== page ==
Something wasn’t quite right when the back tires of the Boeing 757 touched down in Dallas last Sunday. Travelers lulled into quiet thoughts by an uneventful flight were driven from their peace by the sudden side to side lurch of the plane.
Our seats were at the very back and that probably added to the sway. Still, I couldn’t remember a more dramatic touch down. My fellow passengers were strangely quiet again. When I looked over at Nancy, her chin was resting almost on her chest.
“Wow!” I thought. “She can sleep through anything.”
When I reached out to touch her arm to wake her, she squinted sideways at me and whispered, “I’m praying . . . I always give thanks when I get somewhere.”
And come to think of it, she does. Praying is one of her many ministries, but a major one. Not confined to her own well-being or that of family and friends, Nancy is always in prayer.
The plane’s taxi to the terminal was relatively short by DFW International standards. Yet, getting the door open proved to be a challenge for some reason. We never knew the story, being so far back. Despite the wait and the always present desperation of passengers needing to make close connections, the plane remained quiet. Maybe there were a lot of prayers being prayed.
I left the plane with a somber feeling. Even the flight attendants and captain seemed less cheery than usual. I wondered what could change this mood that seemed to have captured all of us.
We strode up the jetway toward the terminal, then inside and up a ramp that wrapped around the glassed waiting area for Gate C8. As I rounded the last turn to head into the concourse, I saw her framed in the glass corner.
She couldn’t have been more than two. Her dad sat close by, obviously dispatched to both distract and protect his daughter. I probably wouldn’t have noticed her except for the reaction she drew from almost everyone in front of me.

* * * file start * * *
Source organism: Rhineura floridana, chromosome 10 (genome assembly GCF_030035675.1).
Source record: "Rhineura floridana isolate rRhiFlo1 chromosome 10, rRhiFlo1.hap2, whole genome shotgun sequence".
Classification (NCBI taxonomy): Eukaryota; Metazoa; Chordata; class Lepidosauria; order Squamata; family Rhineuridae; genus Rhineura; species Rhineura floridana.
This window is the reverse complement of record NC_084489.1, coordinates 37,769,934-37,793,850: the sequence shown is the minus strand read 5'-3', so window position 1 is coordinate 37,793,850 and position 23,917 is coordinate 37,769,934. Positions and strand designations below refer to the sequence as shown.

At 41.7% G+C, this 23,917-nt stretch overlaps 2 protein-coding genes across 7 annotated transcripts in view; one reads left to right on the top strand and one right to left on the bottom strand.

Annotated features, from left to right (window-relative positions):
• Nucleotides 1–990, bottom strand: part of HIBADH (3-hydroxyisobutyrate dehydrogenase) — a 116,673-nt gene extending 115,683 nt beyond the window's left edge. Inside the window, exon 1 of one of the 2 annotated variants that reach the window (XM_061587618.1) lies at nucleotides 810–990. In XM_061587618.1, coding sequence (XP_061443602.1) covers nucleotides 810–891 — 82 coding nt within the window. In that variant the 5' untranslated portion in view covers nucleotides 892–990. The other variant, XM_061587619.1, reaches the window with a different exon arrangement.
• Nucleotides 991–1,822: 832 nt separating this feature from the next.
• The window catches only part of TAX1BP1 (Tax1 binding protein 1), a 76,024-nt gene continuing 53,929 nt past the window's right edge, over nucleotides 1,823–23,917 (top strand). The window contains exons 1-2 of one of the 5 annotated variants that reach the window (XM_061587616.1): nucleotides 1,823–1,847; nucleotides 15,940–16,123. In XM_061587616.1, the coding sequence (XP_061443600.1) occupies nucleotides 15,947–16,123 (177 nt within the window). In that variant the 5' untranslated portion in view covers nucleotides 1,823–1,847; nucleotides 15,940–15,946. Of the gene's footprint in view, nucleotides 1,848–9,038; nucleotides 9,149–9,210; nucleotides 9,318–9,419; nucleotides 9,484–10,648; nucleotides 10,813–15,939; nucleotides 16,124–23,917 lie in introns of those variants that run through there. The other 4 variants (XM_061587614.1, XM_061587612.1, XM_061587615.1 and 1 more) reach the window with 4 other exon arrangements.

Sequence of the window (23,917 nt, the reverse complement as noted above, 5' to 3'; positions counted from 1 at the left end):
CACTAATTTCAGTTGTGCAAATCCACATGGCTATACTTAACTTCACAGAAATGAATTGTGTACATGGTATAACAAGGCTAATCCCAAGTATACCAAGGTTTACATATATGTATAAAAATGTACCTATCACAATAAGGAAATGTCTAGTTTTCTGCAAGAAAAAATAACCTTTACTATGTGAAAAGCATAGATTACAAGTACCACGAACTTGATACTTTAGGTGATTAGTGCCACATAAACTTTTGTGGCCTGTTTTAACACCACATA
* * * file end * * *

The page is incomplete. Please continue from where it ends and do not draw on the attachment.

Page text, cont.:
She would lean in, her little palms flat against the glass. She would peer expectantly toward the upcoming ramp. Then, when she saw a new face, she would explode with a giggle and a smile. And her explosion would envelope the traveler and they seemed different.
It was the unexpected uplift of spirit that alerted me. From the side as they turned, I could see their smiles. Their backs straightened and a spring seem to come back to their steps. I was already smiling when it came my turn. But I wasn’t prepared for what was to come.
When her eyes met mine, she pushed away from the glass. As she straightened she clapped her hands and laughed loud enough for me to hear her through the pane. I told myself that her reaction to me was more animated and heart-felt. Certainly, I had brightened her day. I could feel my own smile all the way down to my toes.
As I slowed, I saw her go back into her watchful stance and then bounce in merriment when Passenger 33D came up behind me. No, I realized. This was her ministry for the day, not mine to her. And I stopped to marvel at all of the people who minister to me in countless ways every day.
I want to minister. Yet, sometimes I think that it has to be complex. All the time knowing that immense good can be done with a quiet prayer and a sincere smile.